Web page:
<snip> Yes, drug/alcohol ingestion certainly can cause early dementia. Like any illness, some people are more vulnerable than others and no one yet knows why.

I have a friend of 68 who insists that she cannot remember things from 15 minutes ago or 15 years ago. Yet she owns two houses and seems to keep very good track of practical matters of maintenance, tenants, legalities. I suggested that she see a neurologist if she's so concerned that she is headed down that slippery slope. I just don't think she is. She even earns a small living by helping much older people sort out their affairs while still living in their homes.
She sounds like me. Unless she's fabulously wealthy, advise her to purchase LTC insurance before she even considers undergoing cognitive testing. Unbeknownst to me at the time, that was probably the best financial decision I have ever made in my entire life.
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Old 03-09-2017, 07:12 PM
 
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Originally Posted by Pyewackette View Post
That's only true for SOME people.

The rest of us have cognitive impairments that are physiological in nature. Mine started in my 30s, but I was starting from such a high point that it took a really long time for it to become a problem obvious enough that even *I* saw it.

I have a variety of cognitive impairments stemming from long-term fibromyalgia. For me, the cognitive issues are much much worse than the pain, and they come and go depending on how much I am in "remission". These include problems with word finding, word substitution, memory loss, occasional corner-of-the-eye hallucinations (when I'm in really bad shape I will "see" bugs zipping around, but I know there are no actual bugs even then). I can't make reasonable goals, I can't make decisions, and I have no sense of passing time. Lots of executive function losses.

This is age related in that as I age, the fibro gets harder to overcome. Hence - someone who was formerly at the top of the game as a software engineer now can't remember how to operate a cash register without a cheat sheet. I've had to give up my library card after forgetting a batch of books and running up $100+ in overdue fees. I'm getting a whitelist device so I can have a landline again - because when things are bad I'm easily taken advantage of.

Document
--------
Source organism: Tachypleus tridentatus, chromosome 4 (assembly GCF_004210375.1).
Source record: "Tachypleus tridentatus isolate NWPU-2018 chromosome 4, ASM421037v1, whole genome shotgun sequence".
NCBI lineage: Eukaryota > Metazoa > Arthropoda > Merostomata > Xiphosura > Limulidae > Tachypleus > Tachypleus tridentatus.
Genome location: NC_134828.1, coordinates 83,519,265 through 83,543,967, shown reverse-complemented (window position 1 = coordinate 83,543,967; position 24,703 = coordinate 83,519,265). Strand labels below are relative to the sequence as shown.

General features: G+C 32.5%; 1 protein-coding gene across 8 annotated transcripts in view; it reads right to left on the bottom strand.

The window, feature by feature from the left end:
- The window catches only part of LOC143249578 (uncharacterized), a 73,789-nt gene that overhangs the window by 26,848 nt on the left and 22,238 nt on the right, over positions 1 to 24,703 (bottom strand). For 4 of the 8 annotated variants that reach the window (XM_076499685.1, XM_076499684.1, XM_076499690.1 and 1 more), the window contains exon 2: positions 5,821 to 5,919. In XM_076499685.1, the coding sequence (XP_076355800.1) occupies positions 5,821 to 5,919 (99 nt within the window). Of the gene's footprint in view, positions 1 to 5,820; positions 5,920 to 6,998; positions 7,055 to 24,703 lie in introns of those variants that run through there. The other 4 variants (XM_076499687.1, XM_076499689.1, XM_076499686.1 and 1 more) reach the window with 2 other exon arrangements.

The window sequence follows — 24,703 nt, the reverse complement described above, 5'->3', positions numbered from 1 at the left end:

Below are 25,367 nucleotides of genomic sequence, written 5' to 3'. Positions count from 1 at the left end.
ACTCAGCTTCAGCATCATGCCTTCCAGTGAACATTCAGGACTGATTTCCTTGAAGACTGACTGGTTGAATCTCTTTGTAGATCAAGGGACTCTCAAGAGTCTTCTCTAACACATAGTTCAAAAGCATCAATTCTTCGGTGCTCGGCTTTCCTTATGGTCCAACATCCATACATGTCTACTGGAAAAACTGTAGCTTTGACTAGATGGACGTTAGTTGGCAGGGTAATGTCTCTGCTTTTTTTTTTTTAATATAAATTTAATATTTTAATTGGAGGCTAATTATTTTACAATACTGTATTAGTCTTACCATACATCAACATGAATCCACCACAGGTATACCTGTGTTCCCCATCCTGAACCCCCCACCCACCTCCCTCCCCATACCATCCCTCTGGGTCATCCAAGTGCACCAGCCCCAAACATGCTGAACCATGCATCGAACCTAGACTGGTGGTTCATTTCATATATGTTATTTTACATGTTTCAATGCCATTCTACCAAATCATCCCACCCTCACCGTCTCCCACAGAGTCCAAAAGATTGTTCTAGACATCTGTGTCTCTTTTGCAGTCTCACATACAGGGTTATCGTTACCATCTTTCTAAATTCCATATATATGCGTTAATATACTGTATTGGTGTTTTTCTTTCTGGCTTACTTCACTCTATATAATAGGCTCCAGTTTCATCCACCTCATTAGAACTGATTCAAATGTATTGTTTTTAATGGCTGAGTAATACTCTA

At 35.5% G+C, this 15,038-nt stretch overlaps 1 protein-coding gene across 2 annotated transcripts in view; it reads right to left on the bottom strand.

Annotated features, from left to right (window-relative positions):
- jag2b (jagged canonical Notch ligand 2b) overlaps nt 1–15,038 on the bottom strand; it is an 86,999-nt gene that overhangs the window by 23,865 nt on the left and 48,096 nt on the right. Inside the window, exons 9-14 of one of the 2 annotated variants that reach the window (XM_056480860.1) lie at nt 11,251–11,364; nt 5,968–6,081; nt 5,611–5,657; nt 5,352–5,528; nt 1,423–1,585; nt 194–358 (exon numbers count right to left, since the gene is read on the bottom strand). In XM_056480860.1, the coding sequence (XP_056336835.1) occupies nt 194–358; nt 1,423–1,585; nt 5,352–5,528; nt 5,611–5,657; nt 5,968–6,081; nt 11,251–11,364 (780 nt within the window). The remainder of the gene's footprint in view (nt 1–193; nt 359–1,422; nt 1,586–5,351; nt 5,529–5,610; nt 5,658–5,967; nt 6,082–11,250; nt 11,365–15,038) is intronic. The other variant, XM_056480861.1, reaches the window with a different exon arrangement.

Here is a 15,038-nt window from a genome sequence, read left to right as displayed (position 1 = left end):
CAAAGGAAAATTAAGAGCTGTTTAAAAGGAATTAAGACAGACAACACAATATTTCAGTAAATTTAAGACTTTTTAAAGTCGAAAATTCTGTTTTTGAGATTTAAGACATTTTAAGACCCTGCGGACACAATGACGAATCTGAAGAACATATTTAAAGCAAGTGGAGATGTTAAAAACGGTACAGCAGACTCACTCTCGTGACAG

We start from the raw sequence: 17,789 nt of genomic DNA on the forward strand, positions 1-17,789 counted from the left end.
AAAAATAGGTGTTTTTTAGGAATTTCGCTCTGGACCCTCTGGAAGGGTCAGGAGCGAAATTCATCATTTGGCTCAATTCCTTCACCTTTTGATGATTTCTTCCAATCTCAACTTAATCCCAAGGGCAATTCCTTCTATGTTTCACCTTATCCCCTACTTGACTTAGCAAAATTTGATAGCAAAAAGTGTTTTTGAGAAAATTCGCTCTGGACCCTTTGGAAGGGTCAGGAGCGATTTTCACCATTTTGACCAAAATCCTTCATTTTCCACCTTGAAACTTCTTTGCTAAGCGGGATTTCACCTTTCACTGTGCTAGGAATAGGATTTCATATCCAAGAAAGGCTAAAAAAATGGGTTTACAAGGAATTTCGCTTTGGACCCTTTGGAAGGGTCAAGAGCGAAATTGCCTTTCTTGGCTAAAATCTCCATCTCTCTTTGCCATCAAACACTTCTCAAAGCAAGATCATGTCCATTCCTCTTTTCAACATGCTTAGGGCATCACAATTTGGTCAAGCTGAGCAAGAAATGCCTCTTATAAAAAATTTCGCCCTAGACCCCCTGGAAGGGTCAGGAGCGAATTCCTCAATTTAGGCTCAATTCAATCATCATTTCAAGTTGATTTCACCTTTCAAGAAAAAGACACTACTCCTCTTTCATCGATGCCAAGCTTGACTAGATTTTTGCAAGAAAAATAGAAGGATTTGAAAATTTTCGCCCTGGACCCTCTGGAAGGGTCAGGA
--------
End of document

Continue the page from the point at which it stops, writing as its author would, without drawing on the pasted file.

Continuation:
It's happened. I recognize it and know it will happen again. Therefore I am taking steps now to make certain things habitual so that when I am non compos mentis protections THAT I AM WELL USED TO are already in place.
Am so sorry you are going through this!
Have you ever been tested for Lyme disease? I've had two friends diagnosed with long-term fibromyalgia who later found out they had chronic Lyme disease with similar cognitive and other symptoms you are describing.
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Old 03-09-2017, 07:21 PM
 
Location: Coastal New Jersey
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Originally Posted by brightdoglover View Post
All of the dementias are very mean diseases, as you know. If only something could be discovered to alleviate any or all of them.
If only is right. A few of my friends have dealt/are dealing with this with elderly parents. My mom is still fairly sharp at 88. I am fortunate in that regard. But, she has lost friends to dementia, which is sad, in addition to all the losses you experience to death by that age.
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Old 03-09-2017, 07:23 PM
 
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This is not popular to say and never has been, but a lot of cases are really from an std that has gotten into the brain.
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Old 03-09-2017, 09:34 PM
 
Location: Coastal New Jersey
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Originally Posted by norman_w View Post
This is not popular to say and never has been, but a lot of cases are really from an std that has gotten into the brain.
I don't know how accurate your statement is, but I remember my sister telling me of such a case. She worked as an ER nurse in the early 80s, and one night family members brought in a grandmother who seemed to have rather rapidly begun to appear mentally ill. They set her up for a scan for a brain tumor, but meanwhile, her bloodwork came back, and showed syphilis. She'd served as a nurse overseas in WW1 as a young woman, and must have picked up syphilis that went underground and now 60+ years later, was affecting her brain.